No! You can't think about those things or you won't get your job done. I'd probably be freaking out, like, "Oh my god, I'm a Disney princess!" So, if that's the truth, and Shuri is considered a Disney princess—because she is the princess of Wakanda—I guess that is very cool, and I hope that a lot of young girls can be inspired to like technology and stuff.

You've said that the film Akeelah and the Bee helped inspire you to pursue an acting career; what would it have been like for you to see a movie like Black Panther as a child? 
I think it would've been a wrap. Meaning, I would have been so confident—I would've walked like a queen, in probably primary school and nursery school. It would've definitely allowed me to see myself in a different way and have a little more confidence in myself. Yeah, it would've definitely inspired me a lot. I hope that's the same thing for young people right now that, when they see it, it really just takes them to another level of being inspired, and that bleeds into them figuring out their passions in life.

It’s an important film for everyone, but especially for the younger generation. 
It’s for everyone, no matter what your color is. Obviously, it's showing Africa in a different way, and that's something to definitely be proud of. Like, we're not gonna downplay that. But we definitely want everybody to go and have this experience because the story—the themes in the story—are so universal. It's not just about an African superhero running around in Korea or around the world, trying to help out. It's definitely got subject matters and characters that everybody can relate to.

Do you think you're prepared for the inevitable fame you're going to receive after the film comes out? Are you doing anything to prepare?
I guess I'm just really praying a lot and making sure I’m in a headspace where I'm really listening to where God wants me to go next. Also, really just staying close to my family. Being a bit more closed off, I guess, being a bit more reserved and really remembering that I came into this to tell stories and let that stay the reason why I'm doing it. And to not let the new wave of attention get to me, or make me feel anxious. Because, really, this movie is just what I've been doing all along, I've just been telling stories. It's just that this character is being recognized more than the other characters I've played. And it just means that more people are gonna watch my projects in the future.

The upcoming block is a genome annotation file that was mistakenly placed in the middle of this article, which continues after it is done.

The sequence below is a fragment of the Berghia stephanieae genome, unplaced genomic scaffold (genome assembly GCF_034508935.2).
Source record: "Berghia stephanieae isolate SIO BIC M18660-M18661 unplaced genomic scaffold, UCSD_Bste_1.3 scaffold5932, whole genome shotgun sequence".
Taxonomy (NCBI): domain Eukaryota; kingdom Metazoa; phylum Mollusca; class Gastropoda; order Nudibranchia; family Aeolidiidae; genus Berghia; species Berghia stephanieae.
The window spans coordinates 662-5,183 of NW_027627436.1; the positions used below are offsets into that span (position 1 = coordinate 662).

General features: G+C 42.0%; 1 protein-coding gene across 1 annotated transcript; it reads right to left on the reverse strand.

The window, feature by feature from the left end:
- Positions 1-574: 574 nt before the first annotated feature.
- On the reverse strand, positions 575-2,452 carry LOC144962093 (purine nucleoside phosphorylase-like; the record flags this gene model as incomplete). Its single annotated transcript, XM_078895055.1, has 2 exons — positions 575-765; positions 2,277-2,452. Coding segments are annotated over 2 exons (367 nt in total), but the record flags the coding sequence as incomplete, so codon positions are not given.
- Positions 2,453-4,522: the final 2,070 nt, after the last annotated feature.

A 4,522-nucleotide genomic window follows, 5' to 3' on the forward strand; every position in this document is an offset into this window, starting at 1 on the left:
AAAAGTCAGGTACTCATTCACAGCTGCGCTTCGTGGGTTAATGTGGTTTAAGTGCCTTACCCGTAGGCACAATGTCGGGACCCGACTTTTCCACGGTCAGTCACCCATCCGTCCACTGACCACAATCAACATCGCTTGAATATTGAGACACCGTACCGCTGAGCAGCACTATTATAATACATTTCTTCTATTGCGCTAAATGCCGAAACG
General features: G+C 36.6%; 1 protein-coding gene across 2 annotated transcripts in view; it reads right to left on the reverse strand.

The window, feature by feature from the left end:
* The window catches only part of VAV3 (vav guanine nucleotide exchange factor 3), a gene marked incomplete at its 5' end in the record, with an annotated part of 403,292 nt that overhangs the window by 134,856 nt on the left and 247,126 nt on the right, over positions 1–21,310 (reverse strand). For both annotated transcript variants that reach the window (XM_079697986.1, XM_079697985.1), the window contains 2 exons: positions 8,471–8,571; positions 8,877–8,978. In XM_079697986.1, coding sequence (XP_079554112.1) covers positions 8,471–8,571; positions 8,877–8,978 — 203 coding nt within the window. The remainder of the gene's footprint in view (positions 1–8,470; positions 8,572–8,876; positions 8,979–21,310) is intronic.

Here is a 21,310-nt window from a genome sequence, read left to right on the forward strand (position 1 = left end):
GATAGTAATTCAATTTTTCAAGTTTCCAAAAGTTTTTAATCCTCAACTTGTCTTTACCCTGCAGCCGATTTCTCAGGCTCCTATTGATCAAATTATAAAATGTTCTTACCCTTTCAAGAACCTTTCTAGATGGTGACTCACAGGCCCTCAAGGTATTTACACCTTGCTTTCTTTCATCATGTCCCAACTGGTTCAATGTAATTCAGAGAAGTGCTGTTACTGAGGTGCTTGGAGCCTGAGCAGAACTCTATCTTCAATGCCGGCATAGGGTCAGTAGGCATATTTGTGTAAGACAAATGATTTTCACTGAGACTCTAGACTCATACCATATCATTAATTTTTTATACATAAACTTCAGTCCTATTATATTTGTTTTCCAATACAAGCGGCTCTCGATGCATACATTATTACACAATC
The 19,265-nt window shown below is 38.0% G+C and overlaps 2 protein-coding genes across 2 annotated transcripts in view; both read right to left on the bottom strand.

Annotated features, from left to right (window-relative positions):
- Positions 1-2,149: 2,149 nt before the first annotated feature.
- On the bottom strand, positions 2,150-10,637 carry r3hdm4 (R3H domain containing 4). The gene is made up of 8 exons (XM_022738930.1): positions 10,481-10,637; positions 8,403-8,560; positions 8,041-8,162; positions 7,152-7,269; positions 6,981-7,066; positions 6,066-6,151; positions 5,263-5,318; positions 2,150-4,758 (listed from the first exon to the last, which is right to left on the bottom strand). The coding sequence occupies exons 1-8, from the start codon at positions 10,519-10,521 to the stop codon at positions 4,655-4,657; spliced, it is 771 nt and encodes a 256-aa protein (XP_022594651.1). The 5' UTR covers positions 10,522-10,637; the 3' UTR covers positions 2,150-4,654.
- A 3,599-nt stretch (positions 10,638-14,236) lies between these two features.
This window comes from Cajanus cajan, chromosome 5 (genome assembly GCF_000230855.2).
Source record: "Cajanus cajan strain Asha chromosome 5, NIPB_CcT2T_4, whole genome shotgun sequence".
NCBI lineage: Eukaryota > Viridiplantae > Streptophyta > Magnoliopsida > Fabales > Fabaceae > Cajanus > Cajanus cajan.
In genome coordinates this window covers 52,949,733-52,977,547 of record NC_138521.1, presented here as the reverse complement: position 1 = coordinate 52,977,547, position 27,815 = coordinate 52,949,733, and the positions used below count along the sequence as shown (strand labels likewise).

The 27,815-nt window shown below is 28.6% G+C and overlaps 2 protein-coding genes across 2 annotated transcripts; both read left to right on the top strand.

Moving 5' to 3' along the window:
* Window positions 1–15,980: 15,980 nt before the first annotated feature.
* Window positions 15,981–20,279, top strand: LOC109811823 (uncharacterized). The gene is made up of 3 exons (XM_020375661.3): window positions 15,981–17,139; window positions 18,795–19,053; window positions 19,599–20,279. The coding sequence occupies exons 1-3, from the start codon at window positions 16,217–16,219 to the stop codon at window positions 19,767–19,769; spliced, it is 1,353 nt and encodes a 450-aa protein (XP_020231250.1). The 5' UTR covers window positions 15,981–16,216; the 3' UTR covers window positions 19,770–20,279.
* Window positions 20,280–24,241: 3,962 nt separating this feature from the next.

So, yeah, I'm praying, I'm staying close to my family, my friends, and really remembering why I got into this in the first place. So that, when everything quiets down, I'm not like, "Oh my god, the attention is gone on and nobody…" Like, no, because I wasn't chasing that in the first place. I want it to just be like, "Okay, cool, next project. What's the next story I'm meant to be a vessel for?" I feel like that will keep me very grounded.

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Photo by Pascal Le Segretain/Getty Images

Well, actually it's crocodile, but she looks out of this world so...

Winnie Harlow walked the Cannes red carpet on Wednesday on her way to a screening of Oh Mercy!, wearing a showstopping gown.

The sheer black dress featured green embroidery on the front and back, which Ralph and Russo confirmed was in the shape of a crocodile. She belted the dress with a black crocodile skin-like belt and finished the look off with some strappy heels. She didn't leave it at just that. For beauty, Harlow packed on full lids of sparkly purple eyeshadow. She kept her hair sleek and simple.

Photo by Pascal Le Segretain/Getty Images

Though the brand says otherwise, as Game of Thrones fans, we'd like to think the embroidery is reminiscent of a dragon's skin. Not to mention, Harlow looks out-of-this-world beautiful in it.

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Photo by Andreas Rentz/Getty Images

That denim kimono!!

Marion Cotillard shut down the Cannes red carpet on Wednesday at a screening for Matthias Et Maxime. Instead of an extravagant gown that's expected of the event, Cotillard wore a matching black crop top and shorts. Despite wearing an outfit I typically don to a hot yoga class, she looks incredible. She completed the look with an oversized denim kimono, a statement necklace, and heeled booties.

Photo by Andreas Rentz/Getty Images

At first, I was drawn in by the crop top and hotpants duo, but, after looking closer at the kimono, it's clear that it's the real scene-stealer. The floor-length Balmain piece was decorated with artful rips and dragon motifs. I would like to live in it.

Photo by Pascal Le Segretain/Getty Images

Let's all bow down to the Khaleesi of Cannes.